7. Walsh, Forty Good Men, 53.
8. Tyers and Siow, Ray Tyers’ Singapore, 174.
9. Walsh, Forty Good Men, 56–57; Tyers and Siow, Ray Tyers’ Singapore, 174.
10. Walsh, Forty Good Men, 104–05, 109.
11. Walsh, Forty Good Men, 159–60; “Completely New Tanglin Club for $10 Million,” New Nation, 25 August 1977, 4; “Tanglin Club Facilities will Be Envy of Others,” Straits Times, 31 October 1977, 13. (From NewspaperSG)
12. Loh Chee Kong, “First Female Elected as Club’s Vice President,” Today, 9 April 2008, 6. (From NewspaperSG)
13. Kelvin Wong, “$21M Upgrade Okayed for Tanglin Club,” Straits Times, 27 April 2005, 4. (From NewspaperSG)
14. Loh, “First Female Elected.” 
15. Walsh, Forty Good Men, 143.
16. Koh Boon Pin, “Tanglin Club Rejects Move to Increase S’porean Membership,” Straits Times, 20 August 1997, 23; Joanne Lee, “Tanglin Club Furore over Limit on Locals,” Straits Times, 21 May 1998, 39; Karen Wong, “Tangling Club,” New Paper, 15 March 2005, 2; Conrad Raj, “Scrap ‘Unfair’ Limits on Singaporeans,” Today, 8 May 2009, 8; K. C. Vijayan, “‘Local Ratio’ an Issue at Tanglin Club Polls,” Straits Times, 24 May 2014, 20. (From NewspaperSG)
17. Conrad Raj, “Tanglin Club to Raise Membership by 25% to 5,000,” Today, 18 December 2012, 18; Conrad Raj, “Tanglin Club to Vote again on Raising Membership Quota,” Straits Times, 9 May 2013, 24. (From NewspaperSG)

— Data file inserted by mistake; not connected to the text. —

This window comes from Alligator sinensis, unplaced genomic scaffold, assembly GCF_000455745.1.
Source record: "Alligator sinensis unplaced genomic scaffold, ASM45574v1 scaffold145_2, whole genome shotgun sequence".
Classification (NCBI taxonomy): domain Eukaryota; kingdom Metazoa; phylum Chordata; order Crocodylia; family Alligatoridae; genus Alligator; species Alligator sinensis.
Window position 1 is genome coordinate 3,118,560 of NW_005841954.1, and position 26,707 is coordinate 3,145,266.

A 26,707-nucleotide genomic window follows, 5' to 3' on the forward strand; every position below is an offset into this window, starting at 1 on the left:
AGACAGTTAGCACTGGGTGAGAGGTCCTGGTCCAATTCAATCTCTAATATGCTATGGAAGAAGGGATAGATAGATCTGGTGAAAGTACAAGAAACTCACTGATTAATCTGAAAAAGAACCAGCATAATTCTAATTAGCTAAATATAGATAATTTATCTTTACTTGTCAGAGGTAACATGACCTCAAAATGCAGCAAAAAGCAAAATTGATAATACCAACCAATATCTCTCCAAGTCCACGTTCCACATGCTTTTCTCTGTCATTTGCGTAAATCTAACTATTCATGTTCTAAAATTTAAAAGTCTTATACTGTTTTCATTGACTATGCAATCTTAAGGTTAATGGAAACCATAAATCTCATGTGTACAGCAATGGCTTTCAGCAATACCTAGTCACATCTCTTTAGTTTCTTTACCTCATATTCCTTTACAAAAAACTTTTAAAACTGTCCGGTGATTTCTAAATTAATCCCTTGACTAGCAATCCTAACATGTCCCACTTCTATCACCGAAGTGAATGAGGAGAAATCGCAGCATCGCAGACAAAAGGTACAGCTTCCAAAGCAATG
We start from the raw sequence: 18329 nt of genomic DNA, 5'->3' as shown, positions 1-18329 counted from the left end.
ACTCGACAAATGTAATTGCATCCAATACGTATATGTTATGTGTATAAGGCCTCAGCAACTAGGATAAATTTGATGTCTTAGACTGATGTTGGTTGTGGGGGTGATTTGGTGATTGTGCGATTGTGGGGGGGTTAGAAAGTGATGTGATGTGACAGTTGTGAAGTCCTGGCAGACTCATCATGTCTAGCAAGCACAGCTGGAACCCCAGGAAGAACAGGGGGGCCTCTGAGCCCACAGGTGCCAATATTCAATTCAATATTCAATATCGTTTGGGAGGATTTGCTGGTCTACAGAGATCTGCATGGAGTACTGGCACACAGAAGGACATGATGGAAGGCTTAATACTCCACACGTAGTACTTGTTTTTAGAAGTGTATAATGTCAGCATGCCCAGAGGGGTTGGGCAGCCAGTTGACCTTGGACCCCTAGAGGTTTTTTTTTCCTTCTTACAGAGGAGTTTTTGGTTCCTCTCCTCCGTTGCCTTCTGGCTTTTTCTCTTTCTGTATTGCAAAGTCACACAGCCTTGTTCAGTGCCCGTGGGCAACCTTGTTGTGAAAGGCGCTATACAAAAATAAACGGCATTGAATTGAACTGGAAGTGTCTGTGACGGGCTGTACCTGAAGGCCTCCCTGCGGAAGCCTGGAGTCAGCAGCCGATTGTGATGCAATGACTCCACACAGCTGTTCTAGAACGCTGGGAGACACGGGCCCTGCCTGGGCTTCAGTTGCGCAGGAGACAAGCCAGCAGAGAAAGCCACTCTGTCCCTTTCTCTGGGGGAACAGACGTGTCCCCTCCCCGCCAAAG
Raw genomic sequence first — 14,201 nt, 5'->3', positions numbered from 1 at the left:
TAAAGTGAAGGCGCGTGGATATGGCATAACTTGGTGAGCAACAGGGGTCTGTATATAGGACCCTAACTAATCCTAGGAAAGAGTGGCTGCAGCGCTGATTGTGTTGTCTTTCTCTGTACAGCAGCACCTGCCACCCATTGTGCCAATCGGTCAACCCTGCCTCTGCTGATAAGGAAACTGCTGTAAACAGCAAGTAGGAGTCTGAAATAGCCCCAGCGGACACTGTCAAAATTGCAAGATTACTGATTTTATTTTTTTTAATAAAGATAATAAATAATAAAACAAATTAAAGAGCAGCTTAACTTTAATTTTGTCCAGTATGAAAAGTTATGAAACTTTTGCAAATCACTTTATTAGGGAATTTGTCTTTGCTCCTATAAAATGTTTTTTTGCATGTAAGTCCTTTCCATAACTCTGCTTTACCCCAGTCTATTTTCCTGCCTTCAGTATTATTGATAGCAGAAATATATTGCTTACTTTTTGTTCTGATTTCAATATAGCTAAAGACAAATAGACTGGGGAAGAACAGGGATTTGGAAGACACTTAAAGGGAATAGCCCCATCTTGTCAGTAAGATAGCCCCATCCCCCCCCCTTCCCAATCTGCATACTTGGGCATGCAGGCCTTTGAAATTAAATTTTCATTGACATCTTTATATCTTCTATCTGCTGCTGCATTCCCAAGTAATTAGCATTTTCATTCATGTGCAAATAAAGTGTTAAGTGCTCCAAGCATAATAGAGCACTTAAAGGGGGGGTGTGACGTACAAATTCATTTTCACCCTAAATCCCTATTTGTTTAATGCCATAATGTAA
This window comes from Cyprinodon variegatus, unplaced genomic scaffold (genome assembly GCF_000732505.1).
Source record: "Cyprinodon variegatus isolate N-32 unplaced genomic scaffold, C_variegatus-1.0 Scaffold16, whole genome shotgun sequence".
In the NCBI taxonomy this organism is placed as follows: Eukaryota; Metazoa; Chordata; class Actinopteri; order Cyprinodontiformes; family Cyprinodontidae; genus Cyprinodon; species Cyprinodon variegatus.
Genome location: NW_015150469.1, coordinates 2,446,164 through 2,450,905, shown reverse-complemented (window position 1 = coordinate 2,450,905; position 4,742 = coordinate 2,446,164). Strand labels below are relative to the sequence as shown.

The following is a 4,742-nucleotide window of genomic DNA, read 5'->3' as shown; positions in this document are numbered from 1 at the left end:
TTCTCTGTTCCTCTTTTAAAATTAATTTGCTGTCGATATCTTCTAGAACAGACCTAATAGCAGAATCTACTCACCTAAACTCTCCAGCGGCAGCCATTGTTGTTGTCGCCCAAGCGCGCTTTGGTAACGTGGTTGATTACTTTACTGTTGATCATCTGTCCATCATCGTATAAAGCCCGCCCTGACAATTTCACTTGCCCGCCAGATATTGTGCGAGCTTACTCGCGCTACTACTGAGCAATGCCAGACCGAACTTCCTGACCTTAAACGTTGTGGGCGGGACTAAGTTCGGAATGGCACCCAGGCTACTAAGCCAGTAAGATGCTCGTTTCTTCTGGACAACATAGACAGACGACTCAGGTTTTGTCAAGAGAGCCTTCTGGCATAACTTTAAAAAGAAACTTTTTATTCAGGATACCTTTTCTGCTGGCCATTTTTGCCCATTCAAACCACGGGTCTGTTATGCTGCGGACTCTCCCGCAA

18. K. C. Vijayan, “Face-Off at Tanglin Club over Cap on S’poreans,” Straits Times, 14 March 2015, 4. (From NewspaperSG)
19. K. C. Vijayan, “Room for 112 More Singaporeans after Club’s Rule Change,” Straits Times, 20 March 2015, 4. (From NewspaperSG)
20. The Tanglin Club, “Club History.”

Further resources
K. C. Vijayan, “Ex-Tanglin Club Chief Explains Why He Quit,” Straits Times, 24 January 2014, 14. (From NewspaperSG)

K. C. Vijayan, “New Team to Run Tanglin Club,” Straits Times, 8 March 2014, 25. (From NewspaperSG)

Kimberly Spykerman, “Club Rift over ‘Member’ Issue,” Straits Times, 25 April 2011, 3. (From NewspaperSG)

The Tanglin Club (Singapore), The Tanglin Club Magazine (1999). (From PublicationSG) 

Upholding the Standards and Traditions of the Tanglin Club,” The Tanglin Club, n.d.

Yuen Sin, “Clubs’ Barring of Maids: Good, Old-Timey Discrimination?Straits Times, 2 December 2018.

The information in this article is valid as at April 2019 and correct as far as we are able to ascertain from our sources. It is not intended to be an exhaustive or complete history of the subject. Please contact the Library for further reading materials on the topic.